On December 3, 1950 the new building of De La Salle College, “Oaklands” was opened in Toronto. The new school represented the hopes and plans of a core of devoted workers who had toiled for twenty years in temporary quarters. The large sum of money required was raised in part by the Archdiocese of Toronto, which also aided other teaching communities. A souvenir booklet published by the De La Salle alumni for the occasion has this quotation from Brother Wilfrid, the Principal: “I wish to express my most hearty thanks for our new school, first of all to Almighty God and His Blessed Mother and Saint Joseph, to His Eminence, Cardinal McGuigan, and to the Catholic people of Toronto, who contributed half the cost of the building in the High School Campaign held a few years ago.”36 The souvenir booklet contains an excellent summary of the Brothers’ work in Toronto, beginning with the “boys’ grammar school at the corner of Jarvis and Lombard Streets.”37 As an indication of the contribution made by De La Salle to the Catholic Church in Toronto there are listed the names among the alumni of no fewer than 136 Bishops and Priests, 31 (1950) students in the Seminary, and 16 Christian Brothers.38

     Almost a year later, November 11, 1951, a new Mother-House for the community, Christian Brothers College, was formally opened. The Provincial, Brother Claudius, had decided that the building erected at Aurora in 1916 was no longer suitable. It was sold to the Provincial Government, and after considerable repairs and restructuring it was adapted to the needs of the Ontario Hospital. The new centre of training was built on part of the land left to the community by our great benefactor, Senator Frank O’Connor. Opening day was one of much joy and ceremony. In the lofty chapel Cardinal McGuigan presided at the inauguration. Among the distinguished guests were Archbishop Berry of Halifax and Bishop McNally of Hamilton, many Priests, and two Papal Knights, Charles Gilhooly and Henry Somerville.

     We now come to our work in the Montreal area. In September, 1950 there was a call from Lachine, where a new English-speaking parish, Resurrection of Our Lord, had been opened by Father Durnin. An eighteen-class school had been built. In answer to the call for Brothers to teach 4 went from St. Dominic’s, Brother Francis becoming Principal. Within a few years a new high school was established on Rene Huguet Street. It was called Bishop Whelan High School, and the Brothers were appointed to direct it, Brother Nicholas being the first Principal. Early in 1950 the Montreal Catholic School Commission decided to open a new high school in order to relieve the pressure at D’Arcy McGee and to concentrate high school classes. The Commission bought a school formerly used by the Protestant Board at the corner of Christo­phe-Colomb St. and St. Joseph Boulevard East. After some repairs had been made, the Brothers moved to take over the institution, now called Cardinal Newman High School. Brother Robert was the first Principal. There was a rapid influx of students, and after a few years the Com­mission built a residence for the Brothers near the school and added a new gymnasium to the main building.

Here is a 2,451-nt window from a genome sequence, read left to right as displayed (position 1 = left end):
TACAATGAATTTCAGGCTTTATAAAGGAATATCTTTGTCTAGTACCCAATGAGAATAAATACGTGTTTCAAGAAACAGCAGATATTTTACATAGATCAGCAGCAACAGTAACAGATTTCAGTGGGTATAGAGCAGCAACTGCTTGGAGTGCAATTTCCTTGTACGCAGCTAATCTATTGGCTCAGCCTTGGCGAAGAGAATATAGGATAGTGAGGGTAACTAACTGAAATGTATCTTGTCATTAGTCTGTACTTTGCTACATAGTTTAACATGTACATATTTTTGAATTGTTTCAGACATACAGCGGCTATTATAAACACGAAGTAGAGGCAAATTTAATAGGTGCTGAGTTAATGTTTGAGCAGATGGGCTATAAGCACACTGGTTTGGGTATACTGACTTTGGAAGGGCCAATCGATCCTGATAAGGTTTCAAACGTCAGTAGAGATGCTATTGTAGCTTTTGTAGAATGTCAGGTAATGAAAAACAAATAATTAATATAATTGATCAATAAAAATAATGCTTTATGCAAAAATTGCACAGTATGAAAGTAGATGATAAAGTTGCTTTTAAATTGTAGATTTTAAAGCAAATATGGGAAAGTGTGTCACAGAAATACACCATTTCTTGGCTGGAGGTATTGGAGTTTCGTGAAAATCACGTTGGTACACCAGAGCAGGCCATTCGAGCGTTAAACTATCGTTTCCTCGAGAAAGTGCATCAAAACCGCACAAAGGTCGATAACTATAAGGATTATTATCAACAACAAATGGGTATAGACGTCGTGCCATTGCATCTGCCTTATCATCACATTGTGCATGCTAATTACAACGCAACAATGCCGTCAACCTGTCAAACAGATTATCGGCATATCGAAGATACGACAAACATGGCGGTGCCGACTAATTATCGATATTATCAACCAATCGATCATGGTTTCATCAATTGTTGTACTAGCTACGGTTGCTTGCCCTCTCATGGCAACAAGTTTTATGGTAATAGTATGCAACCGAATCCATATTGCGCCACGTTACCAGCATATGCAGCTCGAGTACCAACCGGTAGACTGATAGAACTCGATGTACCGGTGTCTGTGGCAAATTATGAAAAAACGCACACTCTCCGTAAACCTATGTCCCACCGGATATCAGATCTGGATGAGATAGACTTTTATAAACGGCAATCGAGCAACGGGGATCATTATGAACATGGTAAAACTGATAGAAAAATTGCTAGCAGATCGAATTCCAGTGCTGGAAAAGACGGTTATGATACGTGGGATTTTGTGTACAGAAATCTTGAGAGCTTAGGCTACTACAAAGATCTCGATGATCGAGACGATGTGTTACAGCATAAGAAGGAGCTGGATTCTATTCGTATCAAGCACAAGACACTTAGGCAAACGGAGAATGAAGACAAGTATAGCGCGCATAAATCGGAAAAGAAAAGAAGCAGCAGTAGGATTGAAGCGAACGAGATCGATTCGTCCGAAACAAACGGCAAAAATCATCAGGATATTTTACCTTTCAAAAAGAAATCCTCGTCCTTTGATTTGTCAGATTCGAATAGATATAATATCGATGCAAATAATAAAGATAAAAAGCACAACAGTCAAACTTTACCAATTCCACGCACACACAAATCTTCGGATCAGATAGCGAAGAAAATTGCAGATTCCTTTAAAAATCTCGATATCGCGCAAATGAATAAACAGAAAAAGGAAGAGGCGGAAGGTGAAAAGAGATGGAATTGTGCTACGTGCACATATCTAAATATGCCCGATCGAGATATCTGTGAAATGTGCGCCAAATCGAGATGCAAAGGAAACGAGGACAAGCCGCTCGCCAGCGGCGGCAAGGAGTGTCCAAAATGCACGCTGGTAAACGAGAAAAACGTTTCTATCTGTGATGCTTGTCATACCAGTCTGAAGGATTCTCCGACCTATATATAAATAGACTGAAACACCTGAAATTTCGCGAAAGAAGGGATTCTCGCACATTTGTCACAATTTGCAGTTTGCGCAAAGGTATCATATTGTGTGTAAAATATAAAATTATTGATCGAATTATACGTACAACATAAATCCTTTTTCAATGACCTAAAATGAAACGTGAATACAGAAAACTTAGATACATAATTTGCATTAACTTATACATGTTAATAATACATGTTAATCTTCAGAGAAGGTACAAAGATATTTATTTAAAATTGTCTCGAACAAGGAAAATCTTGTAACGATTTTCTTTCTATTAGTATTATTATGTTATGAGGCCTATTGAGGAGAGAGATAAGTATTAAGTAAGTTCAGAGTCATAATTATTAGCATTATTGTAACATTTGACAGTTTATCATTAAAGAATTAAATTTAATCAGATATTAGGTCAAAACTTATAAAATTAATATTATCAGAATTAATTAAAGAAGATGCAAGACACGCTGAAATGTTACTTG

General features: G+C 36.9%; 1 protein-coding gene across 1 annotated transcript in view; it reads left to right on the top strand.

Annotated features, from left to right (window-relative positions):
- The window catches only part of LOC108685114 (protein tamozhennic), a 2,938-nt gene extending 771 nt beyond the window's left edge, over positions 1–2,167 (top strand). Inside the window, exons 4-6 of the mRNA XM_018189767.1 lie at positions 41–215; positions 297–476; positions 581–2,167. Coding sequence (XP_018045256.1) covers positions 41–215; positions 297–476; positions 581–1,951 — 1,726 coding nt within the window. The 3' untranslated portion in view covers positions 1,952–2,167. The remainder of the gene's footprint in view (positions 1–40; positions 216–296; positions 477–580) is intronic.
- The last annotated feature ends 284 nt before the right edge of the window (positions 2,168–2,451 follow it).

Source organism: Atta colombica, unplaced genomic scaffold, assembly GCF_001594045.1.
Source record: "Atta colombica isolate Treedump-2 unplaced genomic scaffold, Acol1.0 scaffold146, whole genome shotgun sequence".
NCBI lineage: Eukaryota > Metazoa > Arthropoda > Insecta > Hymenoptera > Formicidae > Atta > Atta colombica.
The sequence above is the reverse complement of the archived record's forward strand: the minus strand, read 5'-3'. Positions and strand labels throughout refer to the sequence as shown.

1History of the District of Toronto, p. 4.

2Oeuvre d’un Siècle, Montréal, 1937, p. 288.

3History of the District of Toronto, pp. 4-6.

4History of Kingston, p. 1

5Ibid., p. 14.

6Ibid., p. 14.

7Ibid., p. 24.

8History of the District of Toronto, p. 9.

9Ibid., p. 10.

10Ibid., p. 17.

11History of the District of Toronto, p. 18.

12Ibid., p. 21.

13History of St. Patrick’s, Ottawa, p. 1.

14Ibid., p. 2.

15History of St. Patrick’s School, Ottawa, p. 8.

16History of St. Catharines, p. 4.

17Ibid., p. 17.

18Ibid., p. 28.

19History of Hamilton, p. 4.

20History of the District of Toronto, pp. 30 et seqq.

21The College taught the Saskatchewan High School courses (in 1957, 39 in Grade 12, 35 in Grade 11), and such cultural courses as Ukrainian liturgy, music and dancing; in 1975 there were 8 Christian Brothers on the staff, 4 of them teaching University courses. The alumni include 15 priests of the Greek Rite, 7 of the Latin Rite, and 5 Christian Brothers.

22History of Windsor, p. 1.

23History of St. Patrick’s Community, p. 34.

24Ibid., p. 36.

25History of London, p. 30.

26History of Windsor, pp. 64 et seqq.

27History of St. Patrick’s School, Quebec, p. 84.

28History of St. Patrick’s School, Quebec, pp. 104 et seqq.

29History of St. John’s, p. 34.

30History of St. John’s, p. 46.

31History of St. Patrick’s School, Montreal, p. 63.

32Ibid., p. 65

33History of London, pp. 63 et seqq.

34History of Pembroke, pp. 3 et seqq.

35Brief History of the District of Toronto, p. 23.

36The Story of the Hundred Years’ Service, p. 15.

37Ibid., p. 19.

38Ibid., p. 40.